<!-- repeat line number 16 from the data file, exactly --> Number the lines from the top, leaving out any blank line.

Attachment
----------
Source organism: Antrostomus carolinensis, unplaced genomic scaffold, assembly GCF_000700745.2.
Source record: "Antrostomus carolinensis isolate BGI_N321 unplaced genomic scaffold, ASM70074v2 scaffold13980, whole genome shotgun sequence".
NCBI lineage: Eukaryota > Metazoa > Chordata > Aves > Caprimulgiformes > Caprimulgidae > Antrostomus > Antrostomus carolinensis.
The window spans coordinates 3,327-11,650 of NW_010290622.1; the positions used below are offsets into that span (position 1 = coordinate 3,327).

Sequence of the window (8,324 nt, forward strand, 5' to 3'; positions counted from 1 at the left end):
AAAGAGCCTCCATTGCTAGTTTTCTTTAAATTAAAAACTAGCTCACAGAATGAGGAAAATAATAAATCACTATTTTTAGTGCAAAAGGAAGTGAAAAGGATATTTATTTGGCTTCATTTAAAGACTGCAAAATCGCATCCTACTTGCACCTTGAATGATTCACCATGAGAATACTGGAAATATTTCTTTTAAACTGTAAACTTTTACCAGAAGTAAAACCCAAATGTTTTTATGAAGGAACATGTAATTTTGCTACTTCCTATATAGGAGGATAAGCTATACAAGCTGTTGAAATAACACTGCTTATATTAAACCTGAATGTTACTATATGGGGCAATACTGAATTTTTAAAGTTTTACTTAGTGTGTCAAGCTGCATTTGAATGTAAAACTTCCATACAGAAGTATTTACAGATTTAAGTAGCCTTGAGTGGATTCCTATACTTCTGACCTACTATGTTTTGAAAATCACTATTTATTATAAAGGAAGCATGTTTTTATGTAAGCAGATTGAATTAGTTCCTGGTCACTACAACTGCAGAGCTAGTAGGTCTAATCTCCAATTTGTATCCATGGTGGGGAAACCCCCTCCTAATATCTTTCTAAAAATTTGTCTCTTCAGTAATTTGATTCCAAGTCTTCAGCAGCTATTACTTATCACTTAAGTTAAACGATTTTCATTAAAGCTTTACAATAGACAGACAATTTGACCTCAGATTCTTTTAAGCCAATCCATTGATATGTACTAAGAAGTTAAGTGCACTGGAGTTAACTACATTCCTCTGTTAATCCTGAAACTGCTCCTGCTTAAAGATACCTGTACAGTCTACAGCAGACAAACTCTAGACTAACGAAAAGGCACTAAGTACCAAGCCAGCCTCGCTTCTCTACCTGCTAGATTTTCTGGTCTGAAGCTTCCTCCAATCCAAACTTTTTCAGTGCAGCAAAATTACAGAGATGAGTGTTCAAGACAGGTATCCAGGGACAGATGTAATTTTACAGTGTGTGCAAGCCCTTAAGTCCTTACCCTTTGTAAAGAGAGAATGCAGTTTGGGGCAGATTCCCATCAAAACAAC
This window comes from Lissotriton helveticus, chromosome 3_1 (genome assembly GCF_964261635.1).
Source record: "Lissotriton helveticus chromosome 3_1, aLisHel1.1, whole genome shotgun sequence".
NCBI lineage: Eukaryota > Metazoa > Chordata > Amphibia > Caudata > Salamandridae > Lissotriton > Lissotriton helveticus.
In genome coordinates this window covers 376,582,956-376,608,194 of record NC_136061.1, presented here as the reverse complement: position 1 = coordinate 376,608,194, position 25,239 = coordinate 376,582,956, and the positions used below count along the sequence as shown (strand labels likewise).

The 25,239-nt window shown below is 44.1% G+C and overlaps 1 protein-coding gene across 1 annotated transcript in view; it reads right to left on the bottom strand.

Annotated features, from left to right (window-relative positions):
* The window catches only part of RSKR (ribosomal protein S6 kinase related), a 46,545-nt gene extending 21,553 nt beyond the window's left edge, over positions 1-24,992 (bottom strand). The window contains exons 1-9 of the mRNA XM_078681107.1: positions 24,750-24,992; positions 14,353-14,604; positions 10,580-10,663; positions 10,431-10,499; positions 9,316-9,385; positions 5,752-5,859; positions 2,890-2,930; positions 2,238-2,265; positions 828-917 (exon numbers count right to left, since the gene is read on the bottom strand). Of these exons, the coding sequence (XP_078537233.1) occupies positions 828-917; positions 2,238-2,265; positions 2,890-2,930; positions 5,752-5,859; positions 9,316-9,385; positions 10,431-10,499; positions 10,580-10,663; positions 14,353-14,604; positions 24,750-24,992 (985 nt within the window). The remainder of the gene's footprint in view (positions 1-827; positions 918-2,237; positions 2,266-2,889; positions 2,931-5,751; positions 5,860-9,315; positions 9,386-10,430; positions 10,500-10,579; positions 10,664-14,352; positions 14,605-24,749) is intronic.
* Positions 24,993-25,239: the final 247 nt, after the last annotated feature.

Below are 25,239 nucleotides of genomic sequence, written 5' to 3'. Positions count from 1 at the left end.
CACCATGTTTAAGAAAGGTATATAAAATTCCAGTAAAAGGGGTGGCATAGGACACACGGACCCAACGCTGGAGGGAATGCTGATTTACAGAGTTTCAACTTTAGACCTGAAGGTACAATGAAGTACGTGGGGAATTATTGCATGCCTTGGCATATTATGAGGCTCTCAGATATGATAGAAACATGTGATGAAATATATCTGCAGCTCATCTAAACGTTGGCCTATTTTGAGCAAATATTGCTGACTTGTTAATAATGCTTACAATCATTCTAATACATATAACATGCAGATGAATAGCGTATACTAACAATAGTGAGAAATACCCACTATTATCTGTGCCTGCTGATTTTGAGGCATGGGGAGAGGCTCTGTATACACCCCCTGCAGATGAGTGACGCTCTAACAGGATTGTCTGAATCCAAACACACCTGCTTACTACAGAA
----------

CACCATGTTTAAGAAAGGTATATAAAATTCCAGTAAAAGGGGTGGCATAGGACACACGGACCCAACGCTGGAGGGAATGCTGATTTACAGAGTTTCAACTTTAGACCTGAAGGTACAATGAAGTACGTGGGGAATTATTGCATGCCTTGGCATATTATGAGGCTCTCAGATATGATAGAAACATGTGATGAAATATATCTGCAGCTCATCTAAACGTTGGCCTATTTTGAGCAAATATTGCTGACTTGTTAATAATGCTTACAATCATTCTAATACATATAACATGCAGATGAATAGCGTATACTAACAATAGTGAGAAATACCCACTATTATCTGTGCCTGCTGATTTTGAGGCATGGGGAGAGGCTCTGTATACACCCCCTGCAGATGAGTGACGCTCTAACAGGATTGTCTGAATCCAAACACACCTGCTTACTACAGAA